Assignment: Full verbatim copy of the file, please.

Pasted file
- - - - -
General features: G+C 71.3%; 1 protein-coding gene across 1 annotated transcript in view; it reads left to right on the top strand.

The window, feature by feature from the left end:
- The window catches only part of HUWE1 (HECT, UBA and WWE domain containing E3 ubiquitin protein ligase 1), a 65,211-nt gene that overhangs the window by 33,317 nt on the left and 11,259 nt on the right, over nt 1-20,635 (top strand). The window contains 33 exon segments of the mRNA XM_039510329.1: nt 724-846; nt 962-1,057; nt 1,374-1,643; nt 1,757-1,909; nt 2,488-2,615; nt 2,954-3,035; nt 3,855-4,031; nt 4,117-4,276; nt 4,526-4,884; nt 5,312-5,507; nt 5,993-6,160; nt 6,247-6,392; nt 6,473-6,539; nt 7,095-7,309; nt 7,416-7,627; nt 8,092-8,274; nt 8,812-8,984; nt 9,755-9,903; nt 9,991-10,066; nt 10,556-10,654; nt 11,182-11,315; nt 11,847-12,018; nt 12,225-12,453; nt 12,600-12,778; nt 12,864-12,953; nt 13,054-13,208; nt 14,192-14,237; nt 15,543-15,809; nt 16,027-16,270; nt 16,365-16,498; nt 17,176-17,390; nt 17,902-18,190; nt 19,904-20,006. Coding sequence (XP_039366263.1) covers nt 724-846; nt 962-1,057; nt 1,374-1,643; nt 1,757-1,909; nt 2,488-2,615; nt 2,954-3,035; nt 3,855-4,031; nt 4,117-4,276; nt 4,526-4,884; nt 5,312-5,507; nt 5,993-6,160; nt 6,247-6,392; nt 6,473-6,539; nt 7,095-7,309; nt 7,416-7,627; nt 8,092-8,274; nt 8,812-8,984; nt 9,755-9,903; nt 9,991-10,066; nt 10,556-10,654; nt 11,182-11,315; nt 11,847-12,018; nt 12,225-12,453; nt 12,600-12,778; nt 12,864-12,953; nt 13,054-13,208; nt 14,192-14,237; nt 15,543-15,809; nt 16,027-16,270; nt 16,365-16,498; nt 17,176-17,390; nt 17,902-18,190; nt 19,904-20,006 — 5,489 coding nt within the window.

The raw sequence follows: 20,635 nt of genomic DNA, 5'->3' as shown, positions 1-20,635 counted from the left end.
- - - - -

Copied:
General features: G+C 71.3%; 1 protein-coding gene across 1 annotated transcript in view; it reads left to right on the top strand.

The window, feature by feature from the left end:
- The window catches only part of HUWE1 (HECT, UBA and WWE domain containing E3 ubiquitin protein ligase 1), a 65,211-nt gene that overhangs the window by 33,317 nt on the left and 11,259 nt on the right, over nt 1-20,635 (top strand). The window contains 33 exon segments of the mRNA XM_039510329.1: nt 724-846; nt 962-1,057; nt 1,374-1,643; nt 1,757-1,909; nt 2,488-2,615; nt 2,954-3,035; nt 3,855-4,031; nt 4,117-4,276; nt 4,526-4,884; nt 5,312-5,507; nt 5,993-6,160; nt 6,247-6,392; nt 6,473-6,539; nt 7,095-7,309; nt 7,416-7,627; nt 8,092-8,274; nt 8,812-8,984; nt 9,755-9,903; nt 9,991-10,066; nt 10,556-10,654; nt 11,182-11,315; nt 11,847-12,018; nt 12,225-12,453; nt 12,600-12,778; nt 12,864-12,953; nt 13,054-13,208; nt 14,192-14,237; nt 15,543-15,809; nt 16,027-16,270; nt 16,365-16,498; nt 17,176-17,390; nt 17,902-18,190; nt 19,904-20,006. Coding sequence (XP_039366263.1) covers nt 724-846; nt 962-1,057; nt 1,374-1,643; nt 1,757-1,909; nt 2,488-2,615; nt 2,954-3,035; nt 3,855-4,031; nt 4,117-4,276; nt 4,526-4,884; nt 5,312-5,507; nt 5,993-6,160; nt 6,247-6,392; nt 6,473-6,539; nt 7,095-7,309; nt 7,416-7,627; nt 8,092-8,274; nt 8,812-8,984; nt 9,755-9,903; nt 9,991-10,066; nt 10,556-10,654; nt 11,182-11,315; nt 11,847-12,018; nt 12,225-12,453; nt 12,600-12,778; nt 12,864-12,953; nt 13,054-13,208; nt 14,192-14,237; nt 15,543-15,809; nt 16,027-16,270; nt 16,365-16,498; nt 17,176-17,390; nt 17,902-18,190; nt 19,904-20,006 — 5,489 coding nt within the window.

The raw sequence follows: 20,635 nt of genomic DNA, 5'->3' as shown, positions 1-20,635 counted from the left end.